The Bednall Archive
Last updated 21/10/2012
Thomas Badnall was born in Standon, Staffordshire early in the reign of King Henry VIII and ordained a year or so before the King's death. His subsequent career in the church spanned the reigns of Edward VI, Mary, Philip & Mary and 21 years of that of Queen Elizabeth 1st. Despite the difficult religious environment in this period, he somehow managed to serve his various parishioners for more than 30 years without incurring the displeasure of either the state or the religious authorities. This short article presents the limited information that we currently have about his life.
Thomas Badnall was the eldest son of blacksmith John Badnall of Walford in Standon, Staffordshire and his wife Alice. He was born in Walford, sometime between 1514 and 1524 but the precise data is unknown because of the lack of parish registers or other relevant information for this period. The range of dates given has been estimated on the likely age at which he became a priest (under church law, Thomas had to be at least 24 years of age to become a deacon), the number and approximate ages of his siblings, the date at which his father is first recorded in the parish of Standon and the date of his father’s death. [i].
Standon is a small Staffordshire parish in the northern division of the Hundred of Pirehill, which is situated about 4 miles north-north-west of Eccleshall and 6 miles west of Stone. It abuts the parishes of Maer to the north-west, Swynnerton to the north-east and for the rest by various townships in Eccleshall. The southern boundary with Eccleshall being formed by a branch of the River Sow. In the 16th century, it was a parish of scattered farmhouses forming the 5 townships of Bowers, Ridge, Standon, Walford and Weston and its 30 households housed a population of between 120 and 153. The living of the parish church of All Saints was and is a rectory in the archdeaconry of Stafford and diocese of Lichfield and Coventry.[ii]
Staffordshire about 1785 (Patterson's Roads)
NB Orientation incorrect- Standon should be NW of Eccleshall
The township of Walford (sometimes called Walton) was where John Badnall and his family lived in the early 16th century. Exactly when John Badnall first moved into the township is not known but it was probably sometime between the holding of the Court Baron of Standon Manor in September 1491-2 and the first recorded occurrence of the John's name in Standon in 1525-26. Why he chose to live in the parish is unclear but it have been the result of his marriage into a local family and/or his leasing a vacant farm in Walford. [iii] [iv] When he died, John Badnall was described by his neighbours as a husbandman or tenant farmer and their inventory of his goods and chattels, valued them at £17-19s-6d, equivalent to £86300 in 2009: his livestock, crops and farming equipment accounting for 77% of the total amount. [v] John’s will and other records show that he had also been a blacksmith, with premises on Castle Street, Eccleshall. [vi] At his death, John left a widow, Alice and at least four surviving children, Thomas, William, Margaret and Agnes, the eldest of whom was Thomas.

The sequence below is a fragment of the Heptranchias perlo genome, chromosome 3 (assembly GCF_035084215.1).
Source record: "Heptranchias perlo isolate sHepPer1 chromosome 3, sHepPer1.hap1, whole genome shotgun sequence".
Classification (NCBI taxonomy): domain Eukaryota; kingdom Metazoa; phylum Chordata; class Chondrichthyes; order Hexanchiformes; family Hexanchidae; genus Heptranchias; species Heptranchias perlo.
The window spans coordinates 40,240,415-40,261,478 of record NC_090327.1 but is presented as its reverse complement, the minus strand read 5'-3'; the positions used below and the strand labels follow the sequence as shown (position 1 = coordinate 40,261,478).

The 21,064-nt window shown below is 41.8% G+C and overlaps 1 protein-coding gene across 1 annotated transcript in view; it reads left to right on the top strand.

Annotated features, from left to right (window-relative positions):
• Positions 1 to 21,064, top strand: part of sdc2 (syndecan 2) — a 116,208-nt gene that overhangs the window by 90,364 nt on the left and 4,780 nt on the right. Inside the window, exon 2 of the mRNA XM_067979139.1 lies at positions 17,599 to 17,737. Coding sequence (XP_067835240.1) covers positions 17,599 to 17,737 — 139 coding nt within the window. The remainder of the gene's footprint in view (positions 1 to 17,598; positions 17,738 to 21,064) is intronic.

when Thomas Badnall started his training for the clergy is not known but on the 21st March
1544, he was ordained priest in Chester Cathedral, by John Bird, Bishop of
His ordination took place "on letters dimissory" from the
Bishop of Coventry & Lichfield. within whose diocese (and under whose
jurisdiction) Thomas Badnall lived. A “Letter Dimissory” was granted
by a bishop to an individual, born or resident in his diocese, to enable him to
be ordained by another bishop, the bishop granting “Letters Dimissory”
having already established that the individual was sufficiently qualified to be
ordained. However, sometimes a “Letter Dimissory” were issued as a
testimonial by a bishop on behalf of a clergyman who was leaving his diocese to
seek employment elsewhere. [viii]
To be admitted as a priest, Thomas had to prove his entitlement to "some
ecclesiastical preferment then void in the diocese" e.g. a church, or a
minister's place in a cathedral church of the diocese in which he was ordained.
Francis Rosse (or Roos), armiger, provided Thomas with a suitable title,
possibly within the Diocese of Chester, but what form this took is uncertain.
Francis Roos was born at Laxton, Nottinghamshire in 1506 and buried in Standon, Staffordshire, in 1578. He lived at Weston Hall in Standon for many years and was not only Lord of the Manor of Laxton but also held half the Manor of Meir and other lands in Weston, Bowers, Chorlton, Swineshead, Knighton and Clanford, Staffordshire.[ix], [x] Roos would have known and been on familiar terms with, the Badnall family's Broughton and Vyse neighbours both of whom were wealthy and locally influential. The Vyse’s were hereditary bailiffs of the Manor of Standon and held the manor for some years before Humphrey Vyse of Walford acquired the Lordship in 1564. [xi]
When Thomas was ordained, the priest was viewed as the link between God and the people and therefore his principal duty was the pastoral care of his parishioners, involving, amongst other things the provision of Divine Services in the appropriate form and at the specified times; preaching; reading Holy Scripture and homilies in church; carrying out the offices of Holy Communion and confession; baptising infants; catechising children; preparing them for confirmation, marrying suitably qualified couples, providing extreme unction for the dying and burying the dead. His duties were much more extensive than this for they also had to monitor not only the attendance of parishioners at church (people could be fined for non-attendance) but also their daily behaviour, in particular with regard to the sins of fornication and adultery. The church could punish sins by requiring transgressors to do penance or issue an indulgence pardoning them in return for a payment. As a priest, Thomas was expected to abstain from marriage.